That’s right this is the last image of this edition of ‘Lost in Space’. All I have left for you, My Dear Shoevians, is a single incredible video! Much of this edition has been focused on supernova and exploding stars. All of them, in the end, creating the Black Holes that are imagined at the center of all galaxies, including our own Milky Way. It is for that reason that I; searched and searched and searched some more until I found what I was looking for. A video of the (believed) process of the ‘Formation of a Black Hole’! Therefore, without further adieu, I give you my one and only video of this edition of ‘Lost in Space’ titled ‘The Formation of a Black Hole’! ENJOY!

.

(To view this video Full Screen, CLICK the ‘Video Info’ tab, then CLICK File Name. This will make video Full Screen) 

.

That brings us to the very end of this edition of ‘Lost in Space’ My Dear Shoevians. As always, I hope that you all have enjoyed your time spent here, today. That you have found the images pleasing, the information helpful and your time spent here, well spent. If that is the case? I ask you this simple request. Please ‘Like’ and Share’ this article with all your; family, friends, co-workers and acquaintances via your social media outlets. Be it Facebook or Twitter, Instragram or Tumblr. Each and every share and like helps me to reach more and more people with my works, with the knowledge and with the ‘eye-candy’ that is these great images of and from the stars. Here’s to you having a great remainder of the week.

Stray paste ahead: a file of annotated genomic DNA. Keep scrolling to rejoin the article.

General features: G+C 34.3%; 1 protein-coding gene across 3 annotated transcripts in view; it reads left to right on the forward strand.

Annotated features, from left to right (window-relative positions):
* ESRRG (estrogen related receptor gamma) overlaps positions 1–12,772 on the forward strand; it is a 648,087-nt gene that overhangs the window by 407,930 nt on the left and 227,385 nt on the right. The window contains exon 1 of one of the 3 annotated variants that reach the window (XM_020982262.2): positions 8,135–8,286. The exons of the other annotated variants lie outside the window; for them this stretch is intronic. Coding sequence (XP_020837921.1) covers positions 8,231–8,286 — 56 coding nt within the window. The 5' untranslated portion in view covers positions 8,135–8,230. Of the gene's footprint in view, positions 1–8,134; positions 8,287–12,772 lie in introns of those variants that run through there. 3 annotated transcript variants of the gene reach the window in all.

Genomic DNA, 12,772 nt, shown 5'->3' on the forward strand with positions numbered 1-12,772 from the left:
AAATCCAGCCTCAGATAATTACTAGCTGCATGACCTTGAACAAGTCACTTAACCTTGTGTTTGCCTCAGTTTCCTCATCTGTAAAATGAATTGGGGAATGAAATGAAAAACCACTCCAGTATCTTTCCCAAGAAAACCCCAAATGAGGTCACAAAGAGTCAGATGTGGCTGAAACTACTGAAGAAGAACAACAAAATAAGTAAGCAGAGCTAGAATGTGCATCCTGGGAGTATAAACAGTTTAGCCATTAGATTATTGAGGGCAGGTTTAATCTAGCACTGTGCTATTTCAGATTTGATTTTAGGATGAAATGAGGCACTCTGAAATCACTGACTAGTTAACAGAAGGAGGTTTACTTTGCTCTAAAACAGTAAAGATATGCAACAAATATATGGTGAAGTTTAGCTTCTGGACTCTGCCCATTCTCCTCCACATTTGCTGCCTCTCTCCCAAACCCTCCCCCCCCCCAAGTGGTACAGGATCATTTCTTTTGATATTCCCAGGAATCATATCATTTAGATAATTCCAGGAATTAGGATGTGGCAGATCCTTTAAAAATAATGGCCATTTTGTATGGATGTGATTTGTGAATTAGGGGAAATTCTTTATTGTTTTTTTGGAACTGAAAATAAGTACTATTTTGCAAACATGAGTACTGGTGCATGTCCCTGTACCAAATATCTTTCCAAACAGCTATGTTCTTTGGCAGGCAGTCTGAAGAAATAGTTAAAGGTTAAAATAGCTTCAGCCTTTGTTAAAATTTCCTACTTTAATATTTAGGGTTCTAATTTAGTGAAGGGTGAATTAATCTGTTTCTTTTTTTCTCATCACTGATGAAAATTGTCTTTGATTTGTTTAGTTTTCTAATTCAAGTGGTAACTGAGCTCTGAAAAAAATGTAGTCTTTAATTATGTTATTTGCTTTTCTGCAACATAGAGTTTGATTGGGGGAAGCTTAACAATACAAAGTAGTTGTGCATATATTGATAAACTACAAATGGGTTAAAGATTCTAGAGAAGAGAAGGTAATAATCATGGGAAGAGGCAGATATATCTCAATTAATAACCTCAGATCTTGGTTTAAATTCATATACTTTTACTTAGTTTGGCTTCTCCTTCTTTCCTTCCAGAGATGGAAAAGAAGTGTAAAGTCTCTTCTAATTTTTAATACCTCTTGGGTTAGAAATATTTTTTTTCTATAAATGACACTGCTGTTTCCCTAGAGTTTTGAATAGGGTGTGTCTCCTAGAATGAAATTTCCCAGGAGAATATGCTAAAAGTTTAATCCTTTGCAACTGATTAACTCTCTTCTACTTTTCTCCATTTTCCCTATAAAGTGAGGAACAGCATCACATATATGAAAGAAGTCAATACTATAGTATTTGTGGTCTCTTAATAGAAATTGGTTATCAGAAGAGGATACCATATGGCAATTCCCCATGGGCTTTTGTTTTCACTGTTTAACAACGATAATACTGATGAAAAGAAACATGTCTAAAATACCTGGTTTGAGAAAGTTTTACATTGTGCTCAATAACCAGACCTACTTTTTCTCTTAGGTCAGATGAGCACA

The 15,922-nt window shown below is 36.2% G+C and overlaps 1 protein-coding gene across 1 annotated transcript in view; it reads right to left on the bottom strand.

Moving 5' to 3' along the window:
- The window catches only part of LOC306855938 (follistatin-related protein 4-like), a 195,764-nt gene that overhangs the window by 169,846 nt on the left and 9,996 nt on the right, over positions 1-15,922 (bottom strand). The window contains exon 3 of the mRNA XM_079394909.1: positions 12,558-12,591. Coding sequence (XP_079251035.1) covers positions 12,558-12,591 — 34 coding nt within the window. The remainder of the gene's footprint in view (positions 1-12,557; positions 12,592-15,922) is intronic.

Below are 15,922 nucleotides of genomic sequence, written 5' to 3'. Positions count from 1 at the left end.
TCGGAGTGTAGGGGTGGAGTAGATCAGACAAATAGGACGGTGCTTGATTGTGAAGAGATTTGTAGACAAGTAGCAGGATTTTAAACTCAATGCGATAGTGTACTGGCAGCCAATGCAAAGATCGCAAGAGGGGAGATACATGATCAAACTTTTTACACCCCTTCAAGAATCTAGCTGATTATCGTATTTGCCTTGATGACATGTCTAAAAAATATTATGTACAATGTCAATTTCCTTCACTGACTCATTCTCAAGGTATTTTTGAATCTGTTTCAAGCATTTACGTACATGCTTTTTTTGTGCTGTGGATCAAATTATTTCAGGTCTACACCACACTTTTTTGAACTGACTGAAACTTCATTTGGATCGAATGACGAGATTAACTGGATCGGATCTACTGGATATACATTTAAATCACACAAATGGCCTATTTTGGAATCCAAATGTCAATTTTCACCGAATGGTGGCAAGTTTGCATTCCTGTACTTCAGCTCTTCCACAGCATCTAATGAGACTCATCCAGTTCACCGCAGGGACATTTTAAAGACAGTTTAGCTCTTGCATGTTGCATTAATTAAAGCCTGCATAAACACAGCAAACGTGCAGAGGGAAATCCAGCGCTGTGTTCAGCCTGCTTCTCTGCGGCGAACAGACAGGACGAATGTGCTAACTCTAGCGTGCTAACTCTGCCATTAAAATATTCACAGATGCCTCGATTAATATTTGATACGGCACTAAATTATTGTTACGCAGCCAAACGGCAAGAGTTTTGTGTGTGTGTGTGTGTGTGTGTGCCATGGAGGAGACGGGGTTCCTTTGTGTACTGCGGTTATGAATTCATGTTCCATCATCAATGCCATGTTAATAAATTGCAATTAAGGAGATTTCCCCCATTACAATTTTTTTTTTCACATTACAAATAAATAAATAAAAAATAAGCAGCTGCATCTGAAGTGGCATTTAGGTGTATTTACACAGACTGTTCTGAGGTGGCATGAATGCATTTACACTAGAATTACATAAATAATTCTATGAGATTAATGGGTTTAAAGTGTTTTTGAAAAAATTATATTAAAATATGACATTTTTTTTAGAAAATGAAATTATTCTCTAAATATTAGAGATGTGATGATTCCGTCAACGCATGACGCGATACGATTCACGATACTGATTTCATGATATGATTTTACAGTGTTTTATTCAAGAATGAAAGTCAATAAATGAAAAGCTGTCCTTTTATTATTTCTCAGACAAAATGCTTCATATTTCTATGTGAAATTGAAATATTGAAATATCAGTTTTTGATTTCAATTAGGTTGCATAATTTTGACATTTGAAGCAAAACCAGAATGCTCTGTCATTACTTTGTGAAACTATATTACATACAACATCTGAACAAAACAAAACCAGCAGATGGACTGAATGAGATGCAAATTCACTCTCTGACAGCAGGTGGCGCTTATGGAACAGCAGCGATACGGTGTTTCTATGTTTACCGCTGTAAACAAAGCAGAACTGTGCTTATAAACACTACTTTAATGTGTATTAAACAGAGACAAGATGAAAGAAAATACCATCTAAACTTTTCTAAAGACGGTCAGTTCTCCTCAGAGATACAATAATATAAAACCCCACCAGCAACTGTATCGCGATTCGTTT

.

Adieu!

.

Thank you!

.

Danny Hanning Writer, Editor, Research Staff and Publisher at The Other Shoe
Danny Hanning Writer, Editor, Research Staff and Publisher at The Other Shoe

© 2010 – 2015 Hanning Web Wurx and The Other Shoe

_____________________________________________________________________________

Facebooktwittergoogle_pluslinkedinrssyoutube
Facebooktwittergoogle_plusredditpinterestlinkedinmail
The Eagle Nebula
The Eagle Nebula

 (The Eagle Nebula)

.

Welcome back My Dear Shoevians to The Other Shoe. First, My Dear Shoevians, I would like to share an apology. After several weeks of keeping up with writing and publishing, on a regular schedule, I have failed to meet this goal over the past several days. My health has taken aturn for the worse and I have been sleeping and resting for 12-18 hours each day. The pain in cervical spine has worsened greatly. At the same time, I have found myself nearly completely unable to; walk, use my left hand, and speak without stuttering greatly.